Tag Archives: Live at the Apollo

Day 204: James Brown – Live at the Apollo

20 Sep

I’ll Go Crazy

When I saw that my dad picked a live record for this week’s Dad-Rock Tuesday, I admit that I was a little skeptical.  In order to appreciate a live recording, one usually needs to be a fan of the band, as well as the material being played.  I know that the Hold Steady’s A Positive Rage would sound awful to an ear unfamiliar with Craig Finn’s “singing,” And I couldn’t possibly imagine listening to a live White Stripes record without knowing that Meg White is supposed to be bad at playing her instrument.

Then he told me that it’s just over half an hour in length, and I stopped worrying.  Brown’s Live at the Apollo is apparently an iconic and important record anyway.

Not that I’m basing this off of something factual or anything—this is Swole Ear after all— but this record may be considered “great” because Brown is showcased in his natural habitat—the stage.  Even though I haven’t heard a full studio album by the guy, I’m well aware of his legendary live performances.  This record almost places you in Harlem that night in 1962.  Brown is always improvising and interacting with the crowd, it’s easy to hear why his live shows are loved.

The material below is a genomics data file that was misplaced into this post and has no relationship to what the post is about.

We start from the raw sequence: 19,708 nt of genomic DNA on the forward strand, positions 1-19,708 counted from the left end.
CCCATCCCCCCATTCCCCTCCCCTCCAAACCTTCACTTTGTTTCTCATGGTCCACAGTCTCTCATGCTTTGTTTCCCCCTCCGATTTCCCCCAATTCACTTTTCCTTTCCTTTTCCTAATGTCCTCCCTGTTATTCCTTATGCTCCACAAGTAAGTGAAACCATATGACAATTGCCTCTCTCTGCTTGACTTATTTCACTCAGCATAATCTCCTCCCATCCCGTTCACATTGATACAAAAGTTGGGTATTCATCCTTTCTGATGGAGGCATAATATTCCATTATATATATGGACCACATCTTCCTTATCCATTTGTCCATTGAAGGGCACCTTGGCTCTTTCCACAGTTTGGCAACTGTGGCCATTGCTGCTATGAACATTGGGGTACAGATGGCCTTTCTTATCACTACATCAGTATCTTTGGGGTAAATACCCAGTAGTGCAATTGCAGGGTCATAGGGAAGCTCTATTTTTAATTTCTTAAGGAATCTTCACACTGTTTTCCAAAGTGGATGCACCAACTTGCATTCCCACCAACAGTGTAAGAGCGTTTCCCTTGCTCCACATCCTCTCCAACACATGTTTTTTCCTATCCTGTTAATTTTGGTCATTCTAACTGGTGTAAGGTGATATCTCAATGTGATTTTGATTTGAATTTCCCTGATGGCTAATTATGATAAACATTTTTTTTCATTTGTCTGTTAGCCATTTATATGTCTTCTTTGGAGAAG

The key word there is “almost.”  Live at the Apollo has the same problem that pretty much every live record has: concert recordings cannot duplicate the concert experience.  What was it that James Brown did that led to the sudden collective scream of approval from the audience?  How great was the anticipation of the crowd, who possibly had been waiting weeks for the show?  Something is lost when a concert is only listened to after the fact.